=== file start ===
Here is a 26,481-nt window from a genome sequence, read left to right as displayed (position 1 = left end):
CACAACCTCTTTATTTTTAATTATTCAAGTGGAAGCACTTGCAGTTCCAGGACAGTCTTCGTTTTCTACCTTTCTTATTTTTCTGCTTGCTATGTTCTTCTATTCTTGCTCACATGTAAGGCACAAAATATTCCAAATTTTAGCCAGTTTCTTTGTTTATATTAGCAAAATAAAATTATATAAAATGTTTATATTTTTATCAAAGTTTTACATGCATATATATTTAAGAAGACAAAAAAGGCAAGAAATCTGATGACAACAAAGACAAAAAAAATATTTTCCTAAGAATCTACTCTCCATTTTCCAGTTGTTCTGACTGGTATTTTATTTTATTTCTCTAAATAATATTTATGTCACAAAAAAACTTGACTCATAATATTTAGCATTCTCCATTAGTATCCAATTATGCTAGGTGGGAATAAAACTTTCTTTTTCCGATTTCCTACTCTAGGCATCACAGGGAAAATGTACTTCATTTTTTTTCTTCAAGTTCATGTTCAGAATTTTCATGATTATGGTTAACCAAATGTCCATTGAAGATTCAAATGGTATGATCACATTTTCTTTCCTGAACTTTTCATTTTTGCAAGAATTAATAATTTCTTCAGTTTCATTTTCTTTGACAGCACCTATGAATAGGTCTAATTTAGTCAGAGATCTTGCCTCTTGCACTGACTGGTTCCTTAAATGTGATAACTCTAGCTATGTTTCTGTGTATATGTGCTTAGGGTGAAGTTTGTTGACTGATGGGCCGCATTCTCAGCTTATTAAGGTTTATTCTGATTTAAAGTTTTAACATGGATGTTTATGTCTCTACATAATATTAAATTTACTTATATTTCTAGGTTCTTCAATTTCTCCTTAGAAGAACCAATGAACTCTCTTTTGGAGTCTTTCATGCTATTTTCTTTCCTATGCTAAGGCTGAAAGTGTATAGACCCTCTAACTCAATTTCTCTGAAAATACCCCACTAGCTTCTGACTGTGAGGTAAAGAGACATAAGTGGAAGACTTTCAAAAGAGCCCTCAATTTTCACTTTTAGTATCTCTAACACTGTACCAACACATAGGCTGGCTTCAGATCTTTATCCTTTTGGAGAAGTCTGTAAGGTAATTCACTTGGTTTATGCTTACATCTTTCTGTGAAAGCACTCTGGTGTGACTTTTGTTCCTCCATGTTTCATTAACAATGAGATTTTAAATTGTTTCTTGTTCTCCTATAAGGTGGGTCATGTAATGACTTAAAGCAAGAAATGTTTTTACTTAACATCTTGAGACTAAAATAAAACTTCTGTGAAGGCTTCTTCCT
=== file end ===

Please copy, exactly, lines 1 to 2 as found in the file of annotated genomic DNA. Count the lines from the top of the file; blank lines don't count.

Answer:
Here is a 26,481-nt window from a genome sequence, read left to right as displayed (position 1 = left end):
CACAACCTCTTTATTTTTAATTATTCAAGTGGAAGCACTTGCAGTTCCAGGACAGTCTTCGTTTTCTACCTTTCTTATTTTTCTGCTTGCTATGTTCTTCTATTCTTGCTCACATGTAAGGCACAAAATATTCCAAATTTTAGCCAGTTTCTTTGTTTATATTAGCAAAATAAAATTATATAAAATGTTTATATTTTTATCAAAGTTTTACATGCATATATATTTAAGAAGACAAAAAAGGCAAGAAATCTGATGACAACAAAGACAAAAAAAATATTTTCCTAAGAATCTACTCTCCATTTTCCAGTTGTTCTGACTGGTATTTTATTTTATTTCTCTAAATAATATTTATGTCACAAAAAAACTTGACTCATAATATTTAGCATTCTCCATTAGTATCCAATTATGCTAGGTGGGAATAAAACTTTCTTTTTCCGATTTCCTACTCTAGGCATCACAGGGAAAATGTACTTCATTTTTTTTCTTCAAGTTCATGTTCAGAATTTTCATGATTATGGTTAACCAAATGTCCATTGAAGATTCAAATGGTATGATCACATTTTCTTTCCTGAACTTTTCATTTTTGCAAGAATTAATAATTTCTTCAGTTTCATTTTCTTTGACAGCACCTATGAATAGGTCTAATTTAGTCAGAGATCTTGCCTCTTGCACTGACTGGTTCCTTAAATGTGATAACTCTAGCTATGTTTCTGTGTATATGTGCTTAGGGTGAAGTTTGTTGACTGATGGGCCGCATTCTCAGCTTATTAAGGTTTATTCTGATTTAAAGTTTTAACATGGATGTTTATGTCTCTACATAATATTAAATTTACTTATATTTCTAGGTTCTTCAATTTCTCCTTAGAAGAACCAATGAACTCTCTTTTGGAGTCTTTCATGCTATTTTCTTTCCTATGCTAAGGCTGAAAGTGTATAGACCCTCTAACTCAATTTCTCTGAAAATACCCCACTAGCTTCTGACTGTGAGGTAAAGAGACATAAGTGGAAGACTTTCAAAAGAGCCCTCAATTTTCACTTTTAGTATCTCTAACACTGTACCAACACATAGGCTGGCTTCAGATCTTTATCCTTTTGGAGAAGTCTGTAAGGTAATTCACTTGGTTTATGCTTACATCTTTCTGTGAAAGCACTCTGGTGTGACTTTTGTTCCTCCATGTTTCATTAACAATGAGATTTTAAATTGTTTCTTGTTCTCCTATAAGGTGGGTCATGTAATGACTTAAAGCAAGAAATGTTTTTACTTAACATCTTGAGACTAAAATAAAACTTCTGTGAAGGCTTCTTCCT